Ideas flow naturally when you’re deeply interested in something. You stay informed and thoughts turn in your mind about possibilities. Your best ideas often come at times when you least expect them to: in your car singing a song, walking in nature, watching a movie, reading a book or magazine or just before you fall asleep or wake up in the morning.
But what should you do when you’re stuck for new business ideas? Do more research in your area of interest? Talk to others? Spend more time thinking and imagining possibilities?
A more active way to spark new ideas is by using idea generation tools. You might already use some yourself and have favourites. So many idea generation tools are available – just check out websites that list 100 at a time – that you’ve got to be selective. Effective tools are usually those which appeal to you, are easy-to-use and, of course, deliver results.
Here are some that work best for me and small business owners and entrepreneurs I’ve help generate new business ideas (remember not to evaluate your ideas until some time as elapsed – a few days or better still, a week):
The 20-Idea Method: List your topic, questions or challenge at the top of a page and write 20 answers or ideas as quickly as you can. This tool works well for problem-solving.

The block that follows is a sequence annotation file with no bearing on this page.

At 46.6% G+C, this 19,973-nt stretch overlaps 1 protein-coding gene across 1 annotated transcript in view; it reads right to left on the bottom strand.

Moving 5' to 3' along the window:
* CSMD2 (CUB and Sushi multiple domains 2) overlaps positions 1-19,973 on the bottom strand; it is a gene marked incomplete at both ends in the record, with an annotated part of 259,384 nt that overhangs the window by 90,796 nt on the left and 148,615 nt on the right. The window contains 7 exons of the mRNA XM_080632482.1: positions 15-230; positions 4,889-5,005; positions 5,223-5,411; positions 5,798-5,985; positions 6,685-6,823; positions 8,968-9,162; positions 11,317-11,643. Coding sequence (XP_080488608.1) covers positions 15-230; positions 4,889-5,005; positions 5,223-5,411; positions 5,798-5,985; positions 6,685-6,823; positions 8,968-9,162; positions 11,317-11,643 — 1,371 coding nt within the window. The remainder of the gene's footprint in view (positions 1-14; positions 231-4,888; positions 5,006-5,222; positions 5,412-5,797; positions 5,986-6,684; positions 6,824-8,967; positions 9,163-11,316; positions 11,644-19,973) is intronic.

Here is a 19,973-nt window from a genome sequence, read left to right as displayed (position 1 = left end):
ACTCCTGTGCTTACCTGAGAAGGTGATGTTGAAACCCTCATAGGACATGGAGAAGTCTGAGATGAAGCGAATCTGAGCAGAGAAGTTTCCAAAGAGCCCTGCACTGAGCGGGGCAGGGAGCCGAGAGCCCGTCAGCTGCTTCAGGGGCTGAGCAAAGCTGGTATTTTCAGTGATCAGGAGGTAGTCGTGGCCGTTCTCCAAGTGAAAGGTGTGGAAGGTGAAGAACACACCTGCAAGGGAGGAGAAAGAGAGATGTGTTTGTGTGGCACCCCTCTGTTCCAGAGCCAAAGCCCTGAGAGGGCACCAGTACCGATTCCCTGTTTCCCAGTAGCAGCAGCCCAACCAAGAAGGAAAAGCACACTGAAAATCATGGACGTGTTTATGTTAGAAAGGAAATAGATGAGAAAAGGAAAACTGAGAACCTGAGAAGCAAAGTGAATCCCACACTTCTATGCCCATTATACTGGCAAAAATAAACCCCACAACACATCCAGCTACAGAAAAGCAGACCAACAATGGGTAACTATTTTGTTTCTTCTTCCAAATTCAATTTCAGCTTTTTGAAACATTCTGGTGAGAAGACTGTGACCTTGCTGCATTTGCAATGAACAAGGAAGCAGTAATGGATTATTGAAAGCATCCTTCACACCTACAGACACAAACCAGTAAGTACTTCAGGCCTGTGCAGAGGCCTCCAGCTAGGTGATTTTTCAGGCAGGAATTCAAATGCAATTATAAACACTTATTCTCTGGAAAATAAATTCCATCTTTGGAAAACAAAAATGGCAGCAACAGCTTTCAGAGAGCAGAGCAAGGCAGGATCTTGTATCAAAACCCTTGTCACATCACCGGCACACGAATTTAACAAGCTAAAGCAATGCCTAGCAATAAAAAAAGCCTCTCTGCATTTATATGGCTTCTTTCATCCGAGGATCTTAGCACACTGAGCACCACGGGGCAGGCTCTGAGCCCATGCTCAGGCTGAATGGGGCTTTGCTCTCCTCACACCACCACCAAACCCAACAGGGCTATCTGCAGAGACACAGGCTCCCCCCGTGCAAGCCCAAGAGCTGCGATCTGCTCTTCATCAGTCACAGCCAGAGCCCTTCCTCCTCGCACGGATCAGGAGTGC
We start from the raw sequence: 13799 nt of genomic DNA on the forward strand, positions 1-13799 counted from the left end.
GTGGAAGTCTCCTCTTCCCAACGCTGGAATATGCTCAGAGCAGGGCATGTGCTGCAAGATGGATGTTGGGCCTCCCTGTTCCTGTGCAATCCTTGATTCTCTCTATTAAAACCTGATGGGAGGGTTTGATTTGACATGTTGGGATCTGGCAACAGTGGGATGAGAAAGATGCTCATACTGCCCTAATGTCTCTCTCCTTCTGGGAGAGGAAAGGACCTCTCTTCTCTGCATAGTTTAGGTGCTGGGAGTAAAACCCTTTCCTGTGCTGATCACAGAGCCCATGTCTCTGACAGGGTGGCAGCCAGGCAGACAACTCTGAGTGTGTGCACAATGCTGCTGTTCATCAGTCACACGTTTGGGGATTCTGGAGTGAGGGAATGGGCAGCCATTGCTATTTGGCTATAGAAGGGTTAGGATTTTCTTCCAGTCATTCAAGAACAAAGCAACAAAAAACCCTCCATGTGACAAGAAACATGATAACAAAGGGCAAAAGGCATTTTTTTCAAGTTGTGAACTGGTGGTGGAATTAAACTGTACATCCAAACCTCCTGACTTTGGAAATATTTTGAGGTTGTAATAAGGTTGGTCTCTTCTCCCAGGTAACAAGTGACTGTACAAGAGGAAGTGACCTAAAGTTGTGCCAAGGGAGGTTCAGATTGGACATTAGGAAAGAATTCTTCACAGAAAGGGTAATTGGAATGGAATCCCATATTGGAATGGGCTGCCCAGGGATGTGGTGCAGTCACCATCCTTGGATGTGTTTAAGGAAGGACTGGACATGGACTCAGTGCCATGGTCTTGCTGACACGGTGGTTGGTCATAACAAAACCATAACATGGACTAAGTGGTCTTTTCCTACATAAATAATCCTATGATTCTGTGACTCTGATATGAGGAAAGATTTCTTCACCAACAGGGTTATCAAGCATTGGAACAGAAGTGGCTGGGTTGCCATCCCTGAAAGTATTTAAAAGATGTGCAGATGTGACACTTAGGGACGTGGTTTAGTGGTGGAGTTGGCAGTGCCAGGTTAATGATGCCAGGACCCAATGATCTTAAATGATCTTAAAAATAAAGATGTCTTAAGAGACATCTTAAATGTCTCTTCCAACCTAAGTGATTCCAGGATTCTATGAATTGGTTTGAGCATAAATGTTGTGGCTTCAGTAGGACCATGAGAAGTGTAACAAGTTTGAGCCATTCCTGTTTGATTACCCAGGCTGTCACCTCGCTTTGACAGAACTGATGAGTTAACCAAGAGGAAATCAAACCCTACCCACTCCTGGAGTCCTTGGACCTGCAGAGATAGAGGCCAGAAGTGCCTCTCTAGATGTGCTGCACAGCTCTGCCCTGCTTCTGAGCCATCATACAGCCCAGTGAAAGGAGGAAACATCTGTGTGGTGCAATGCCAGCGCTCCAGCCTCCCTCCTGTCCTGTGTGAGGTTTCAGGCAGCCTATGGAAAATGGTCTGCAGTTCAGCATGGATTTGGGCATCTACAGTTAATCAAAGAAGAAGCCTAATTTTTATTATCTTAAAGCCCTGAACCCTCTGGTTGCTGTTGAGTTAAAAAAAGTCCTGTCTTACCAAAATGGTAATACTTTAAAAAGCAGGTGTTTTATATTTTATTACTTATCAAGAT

Fusion Cards: Write to 10 objects on the left-hand side of the page and 5 to 10 random objects on the right side. Fuse the objects to come up with a new object or idea. I’ve come up with my Fusion Cards method to help small business generate ideas for new products and services.
Freewriting: Jot or type your ideas for 10 minutes spontaneously with no regard for punctuation or spelling. Go off on tangents if you like. This technique is effective for exploring opportunities and possibilities. It provides a starting point for idea generation.
Mind mapping: Write your central topic or theme in the centre of a page and get down all your associated thoughts and ideas. Works well to spot opportunities for personalised services.
Random object method (with associations): Select 10 random objects from a dictionary, a street outside or from an online random word generator. Write three associations or characteristics for each object. Link one or more of these characteristics to your problem, product or planned service. Effective for disrupting your thinking rut and providing ideas you probably wouldn’t normally come up with.
100-idea list: As quickly as possible write down 100 ideas. This is a tough method but you’ll be amazed at the results. Works for new business ideas and breakthrough insights. Put your list away for a week, then choose your top three ideas.
Questions: Write as many questions as you can about all dimensions, attributes and characteristics of your planned product or service. Be playful too. This method helps you come up with unexpected answers.
These active idea generation methods will work for you when you need fresh insights and approaches as well as giving you new twists on existing products and services in the market. Your ideas will flow.